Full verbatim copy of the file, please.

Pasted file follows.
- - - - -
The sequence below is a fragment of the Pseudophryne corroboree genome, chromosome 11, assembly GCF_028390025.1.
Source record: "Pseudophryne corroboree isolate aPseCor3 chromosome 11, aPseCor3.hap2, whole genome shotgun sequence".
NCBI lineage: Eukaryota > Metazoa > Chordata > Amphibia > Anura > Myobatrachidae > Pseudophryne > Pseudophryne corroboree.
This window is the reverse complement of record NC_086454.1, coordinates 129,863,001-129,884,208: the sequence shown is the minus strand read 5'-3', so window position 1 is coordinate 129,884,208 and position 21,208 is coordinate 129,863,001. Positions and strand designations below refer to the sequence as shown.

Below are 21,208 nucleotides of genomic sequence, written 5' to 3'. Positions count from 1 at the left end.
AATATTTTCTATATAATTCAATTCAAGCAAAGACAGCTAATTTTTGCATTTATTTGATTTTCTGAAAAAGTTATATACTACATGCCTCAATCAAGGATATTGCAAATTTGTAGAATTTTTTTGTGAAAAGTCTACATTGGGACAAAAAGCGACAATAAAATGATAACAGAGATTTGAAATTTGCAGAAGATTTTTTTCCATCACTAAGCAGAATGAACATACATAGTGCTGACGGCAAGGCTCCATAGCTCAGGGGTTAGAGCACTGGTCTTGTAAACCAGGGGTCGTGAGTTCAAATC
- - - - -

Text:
The sequence below is a fragment of the Pseudophryne corroboree genome, chromosome 11, assembly GCF_028390025.1.
Source record: "Pseudophryne corroboree isolate aPseCor3 chromosome 11, aPseCor3.hap2, whole genome shotgun sequence".
NCBI lineage: Eukaryota > Metazoa > Chordata > Amphibia > Anura > Myobatrachidae > Pseudophryne > Pseudophryne corroboree.
This window is the reverse complement of record NC_086454.1, coordinates 129,863,001-129,884,208: the sequence shown is the minus strand read 5'-3', so window position 1 is coordinate 129,884,208 and position 21,208 is coordinate 129,863,001. Positions and strand designations below refer to the sequence as shown.

Below are 21,208 nucleotides of genomic sequence, written 5' to 3'. Positions count from 1 at the left end.
AATATTTTCTATATAATTCAATTCAAGCAAAGACAGCTAATTTTTGCATTTATTTGATTTTCTGAAAAAGTTATATACTACATGCCTCAATCAAGGATATTGCAAATTTGTAGAATTTTTTTGTGAAAAGTCTACATTGGGACAAAAAGCGACAATAAAATGATAACAGAGATTTGAAATTTGCAGAAGATTTTTTTCCATCACTAAGCAGAATGAACATACATAGTGCTGACGGCAAGGCTCCATAGCTCAGGGGTTAGAGCACTGGTCTTGTAAACCAGGGGTCGTGAGTTCAAATC